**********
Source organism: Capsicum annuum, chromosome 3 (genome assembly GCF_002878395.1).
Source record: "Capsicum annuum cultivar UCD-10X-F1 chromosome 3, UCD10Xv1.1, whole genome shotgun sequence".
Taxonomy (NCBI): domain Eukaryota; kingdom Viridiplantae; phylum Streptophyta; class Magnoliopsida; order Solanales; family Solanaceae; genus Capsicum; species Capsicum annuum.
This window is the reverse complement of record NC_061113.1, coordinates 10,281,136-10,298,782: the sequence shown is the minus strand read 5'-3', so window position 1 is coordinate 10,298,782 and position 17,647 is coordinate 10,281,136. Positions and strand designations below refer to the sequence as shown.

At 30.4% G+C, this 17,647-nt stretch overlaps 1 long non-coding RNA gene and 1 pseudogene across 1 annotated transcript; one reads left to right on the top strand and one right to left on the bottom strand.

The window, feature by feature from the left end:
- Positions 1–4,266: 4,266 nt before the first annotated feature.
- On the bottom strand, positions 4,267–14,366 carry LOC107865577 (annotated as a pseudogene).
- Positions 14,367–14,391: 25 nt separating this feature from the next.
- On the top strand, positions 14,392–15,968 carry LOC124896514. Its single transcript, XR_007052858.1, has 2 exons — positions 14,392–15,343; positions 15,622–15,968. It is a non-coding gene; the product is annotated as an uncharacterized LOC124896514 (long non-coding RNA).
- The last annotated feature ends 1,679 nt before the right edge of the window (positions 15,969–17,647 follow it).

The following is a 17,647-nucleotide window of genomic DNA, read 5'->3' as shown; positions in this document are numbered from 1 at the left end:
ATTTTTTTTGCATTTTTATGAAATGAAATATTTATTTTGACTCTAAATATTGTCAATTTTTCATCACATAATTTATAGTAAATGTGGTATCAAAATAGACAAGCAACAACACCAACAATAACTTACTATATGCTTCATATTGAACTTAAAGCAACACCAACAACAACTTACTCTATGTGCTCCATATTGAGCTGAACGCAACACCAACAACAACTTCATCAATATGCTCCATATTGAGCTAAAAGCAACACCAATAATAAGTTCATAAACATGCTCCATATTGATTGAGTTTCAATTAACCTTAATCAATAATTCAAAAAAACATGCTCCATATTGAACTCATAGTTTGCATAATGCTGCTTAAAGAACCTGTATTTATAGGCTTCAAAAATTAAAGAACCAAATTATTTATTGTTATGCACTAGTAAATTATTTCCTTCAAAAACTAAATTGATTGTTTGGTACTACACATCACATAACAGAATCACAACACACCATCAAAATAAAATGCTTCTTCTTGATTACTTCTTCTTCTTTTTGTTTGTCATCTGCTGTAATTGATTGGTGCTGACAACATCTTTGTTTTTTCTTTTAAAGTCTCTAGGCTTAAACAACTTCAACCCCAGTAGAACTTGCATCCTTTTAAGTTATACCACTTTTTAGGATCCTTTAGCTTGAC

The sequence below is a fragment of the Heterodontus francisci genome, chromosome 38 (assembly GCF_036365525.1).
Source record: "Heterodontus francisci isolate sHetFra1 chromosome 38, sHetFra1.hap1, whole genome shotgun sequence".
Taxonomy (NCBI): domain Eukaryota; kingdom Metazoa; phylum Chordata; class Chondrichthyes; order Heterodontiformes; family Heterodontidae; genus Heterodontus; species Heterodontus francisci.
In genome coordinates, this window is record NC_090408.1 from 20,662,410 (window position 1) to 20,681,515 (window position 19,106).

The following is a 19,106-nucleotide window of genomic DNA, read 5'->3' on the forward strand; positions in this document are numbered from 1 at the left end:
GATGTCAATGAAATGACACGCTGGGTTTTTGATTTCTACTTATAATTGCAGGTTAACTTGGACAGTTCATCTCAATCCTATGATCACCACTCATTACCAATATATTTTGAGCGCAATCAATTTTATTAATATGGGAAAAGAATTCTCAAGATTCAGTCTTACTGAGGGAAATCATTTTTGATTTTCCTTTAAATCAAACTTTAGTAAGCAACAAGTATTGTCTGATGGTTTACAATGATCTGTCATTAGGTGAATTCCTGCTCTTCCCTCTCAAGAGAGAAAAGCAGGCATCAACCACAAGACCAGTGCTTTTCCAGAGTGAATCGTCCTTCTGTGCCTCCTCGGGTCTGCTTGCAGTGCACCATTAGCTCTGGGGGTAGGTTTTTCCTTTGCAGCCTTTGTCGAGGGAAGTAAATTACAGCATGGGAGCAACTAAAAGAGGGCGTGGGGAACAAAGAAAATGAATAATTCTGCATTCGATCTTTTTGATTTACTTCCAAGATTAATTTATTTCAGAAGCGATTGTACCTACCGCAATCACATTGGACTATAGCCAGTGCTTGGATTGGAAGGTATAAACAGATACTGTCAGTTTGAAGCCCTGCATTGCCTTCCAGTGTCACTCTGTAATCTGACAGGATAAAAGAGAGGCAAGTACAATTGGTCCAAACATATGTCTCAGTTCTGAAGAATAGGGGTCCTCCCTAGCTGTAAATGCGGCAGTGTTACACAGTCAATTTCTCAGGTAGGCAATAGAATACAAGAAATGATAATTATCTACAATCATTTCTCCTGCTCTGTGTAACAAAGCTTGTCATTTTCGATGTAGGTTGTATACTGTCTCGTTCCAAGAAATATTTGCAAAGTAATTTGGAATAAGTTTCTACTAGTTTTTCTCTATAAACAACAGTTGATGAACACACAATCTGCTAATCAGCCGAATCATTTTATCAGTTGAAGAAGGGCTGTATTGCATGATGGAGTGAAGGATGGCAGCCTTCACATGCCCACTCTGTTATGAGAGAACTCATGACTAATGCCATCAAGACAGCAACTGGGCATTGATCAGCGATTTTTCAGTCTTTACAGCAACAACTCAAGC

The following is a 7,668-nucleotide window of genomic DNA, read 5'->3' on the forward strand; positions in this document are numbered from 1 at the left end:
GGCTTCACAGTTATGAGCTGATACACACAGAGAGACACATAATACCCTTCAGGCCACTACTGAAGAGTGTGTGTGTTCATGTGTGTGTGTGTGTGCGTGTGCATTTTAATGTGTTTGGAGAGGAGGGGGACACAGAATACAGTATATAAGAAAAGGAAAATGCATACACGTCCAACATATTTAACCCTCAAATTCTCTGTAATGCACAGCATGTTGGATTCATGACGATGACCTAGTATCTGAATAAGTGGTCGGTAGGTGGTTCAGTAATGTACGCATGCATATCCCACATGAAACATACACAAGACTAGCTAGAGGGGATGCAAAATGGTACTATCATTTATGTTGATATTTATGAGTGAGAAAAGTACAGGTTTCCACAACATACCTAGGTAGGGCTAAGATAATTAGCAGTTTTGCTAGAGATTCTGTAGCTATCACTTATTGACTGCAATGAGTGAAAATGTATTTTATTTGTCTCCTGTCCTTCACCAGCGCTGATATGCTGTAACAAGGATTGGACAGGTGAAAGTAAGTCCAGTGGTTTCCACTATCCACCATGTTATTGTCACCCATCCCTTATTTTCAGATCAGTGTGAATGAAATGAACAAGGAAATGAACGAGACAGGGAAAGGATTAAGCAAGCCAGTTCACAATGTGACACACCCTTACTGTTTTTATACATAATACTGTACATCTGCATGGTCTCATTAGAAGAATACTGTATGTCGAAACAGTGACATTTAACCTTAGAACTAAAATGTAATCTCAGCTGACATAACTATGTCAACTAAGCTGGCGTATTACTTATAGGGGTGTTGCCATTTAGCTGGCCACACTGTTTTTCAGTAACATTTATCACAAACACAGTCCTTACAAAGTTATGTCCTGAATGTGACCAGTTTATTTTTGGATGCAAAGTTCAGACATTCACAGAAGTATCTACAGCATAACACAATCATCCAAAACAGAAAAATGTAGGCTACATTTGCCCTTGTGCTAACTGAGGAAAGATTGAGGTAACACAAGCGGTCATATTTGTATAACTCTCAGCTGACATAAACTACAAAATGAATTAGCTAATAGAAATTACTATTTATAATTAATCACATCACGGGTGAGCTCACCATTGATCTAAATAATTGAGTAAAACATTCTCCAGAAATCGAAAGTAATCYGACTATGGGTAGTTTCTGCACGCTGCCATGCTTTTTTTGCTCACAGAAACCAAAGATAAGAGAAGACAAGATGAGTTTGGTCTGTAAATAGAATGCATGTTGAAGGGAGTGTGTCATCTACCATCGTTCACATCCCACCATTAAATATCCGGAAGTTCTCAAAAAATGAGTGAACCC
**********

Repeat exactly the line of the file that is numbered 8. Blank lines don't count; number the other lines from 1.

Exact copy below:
- On the bottom strand, positions 4,267–14,366 carry LOC107865577 (annotated as a pseudogene).